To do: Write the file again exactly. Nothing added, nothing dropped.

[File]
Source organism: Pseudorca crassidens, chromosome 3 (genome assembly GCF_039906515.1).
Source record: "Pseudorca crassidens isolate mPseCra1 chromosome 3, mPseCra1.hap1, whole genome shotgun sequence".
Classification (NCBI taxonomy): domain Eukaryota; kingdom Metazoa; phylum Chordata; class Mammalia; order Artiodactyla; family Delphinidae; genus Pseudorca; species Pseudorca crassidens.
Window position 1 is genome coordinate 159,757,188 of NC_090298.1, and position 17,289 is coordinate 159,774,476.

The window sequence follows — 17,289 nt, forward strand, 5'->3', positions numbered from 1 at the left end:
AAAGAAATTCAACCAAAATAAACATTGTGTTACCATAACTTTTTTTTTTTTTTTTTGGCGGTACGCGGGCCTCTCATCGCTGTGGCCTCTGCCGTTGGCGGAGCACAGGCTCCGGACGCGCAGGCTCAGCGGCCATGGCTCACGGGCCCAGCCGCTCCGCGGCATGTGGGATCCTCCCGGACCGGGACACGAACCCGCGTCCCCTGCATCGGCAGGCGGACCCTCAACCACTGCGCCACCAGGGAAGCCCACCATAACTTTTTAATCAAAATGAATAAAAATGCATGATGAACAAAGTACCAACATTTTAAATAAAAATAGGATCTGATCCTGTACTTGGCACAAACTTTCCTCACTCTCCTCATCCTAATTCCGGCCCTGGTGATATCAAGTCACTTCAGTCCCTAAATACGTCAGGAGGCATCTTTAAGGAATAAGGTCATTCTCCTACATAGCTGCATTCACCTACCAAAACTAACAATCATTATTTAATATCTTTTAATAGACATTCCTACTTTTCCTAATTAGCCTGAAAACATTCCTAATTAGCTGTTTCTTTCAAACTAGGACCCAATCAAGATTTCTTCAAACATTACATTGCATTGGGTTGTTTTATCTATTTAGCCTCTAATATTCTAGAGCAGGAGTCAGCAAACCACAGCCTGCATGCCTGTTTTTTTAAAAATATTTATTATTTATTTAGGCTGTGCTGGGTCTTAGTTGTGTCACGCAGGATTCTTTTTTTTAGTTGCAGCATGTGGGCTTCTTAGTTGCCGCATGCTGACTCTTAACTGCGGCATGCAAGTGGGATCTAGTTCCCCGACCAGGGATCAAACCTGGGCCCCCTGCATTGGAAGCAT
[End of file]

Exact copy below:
Source organism: Pseudorca crassidens, chromosome 3 (genome assembly GCF_039906515.1).
Source record: "Pseudorca crassidens isolate mPseCra1 chromosome 3, mPseCra1.hap1, whole genome shotgun sequence".
Classification (NCBI taxonomy): domain Eukaryota; kingdom Metazoa; phylum Chordata; class Mammalia; order Artiodactyla; family Delphinidae; genus Pseudorca; species Pseudorca crassidens.
Window position 1 is genome coordinate 159,757,188 of NC_090298.1, and position 17,289 is coordinate 159,774,476.

The window sequence follows — 17,289 nt, forward strand, 5'->3', positions numbered from 1 at the left end:
AAAGAAATTCAACCAAAATAAACATTGTGTTACCATAACTTTTTTTTTTTTTTTTTGGCGGTACGCGGGCCTCTCATCGCTGTGGCCTCTGCCGTTGGCGGAGCACAGGCTCCGGACGCGCAGGCTCAGCGGCCATGGCTCACGGGCCCAGCCGCTCCGCGGCATGTGGGATCCTCCCGGACCGGGACACGAACCCGCGTCCCCTGCATCGGCAGGCGGACCCTCAACCACTGCGCCACCAGGGAAGCCCACCATAACTTTTTAATCAAAATGAATAAAAATGCATGATGAACAAAGTACCAACATTTTAAATAAAAATAGGATCTGATCCTGTACTTGGCACAAACTTTCCTCACTCTCCTCATCCTAATTCCGGCCCTGGTGATATCAAGTCACTTCAGTCCCTAAATACGTCAGGAGGCATCTTTAAGGAATAAGGTCATTCTCCTACATAGCTGCATTCACCTACCAAAACTAACAATCATTATTTAATATCTTTTAATAGACATTCCTACTTTTCCTAATTAGCCTGAAAACATTCCTAATTAGCTGTTTCTTTCAAACTAGGACCCAATCAAGATTTCTTCAAACATTACATTGCATTGGGTTGTTTTATCTATTTAGCCTCTAATATTCTAGAGCAGGAGTCAGCAAACCACAGCCTGCATGCCTGTTTTTTTAAAAATATTTATTATTTATTTAGGCTGTGCTGGGTCTTAGTTGTGTCACGCAGGATTCTTTTTTTTAGTTGCAGCATGTGGGCTTCTTAGTTGCCGCATGCTGACTCTTAACTGCGGCATGCAAGTGGGATCTAGTTCCCCGACCAGGGATCAAACCTGGGCCCCCTGCATTGGAAGCAT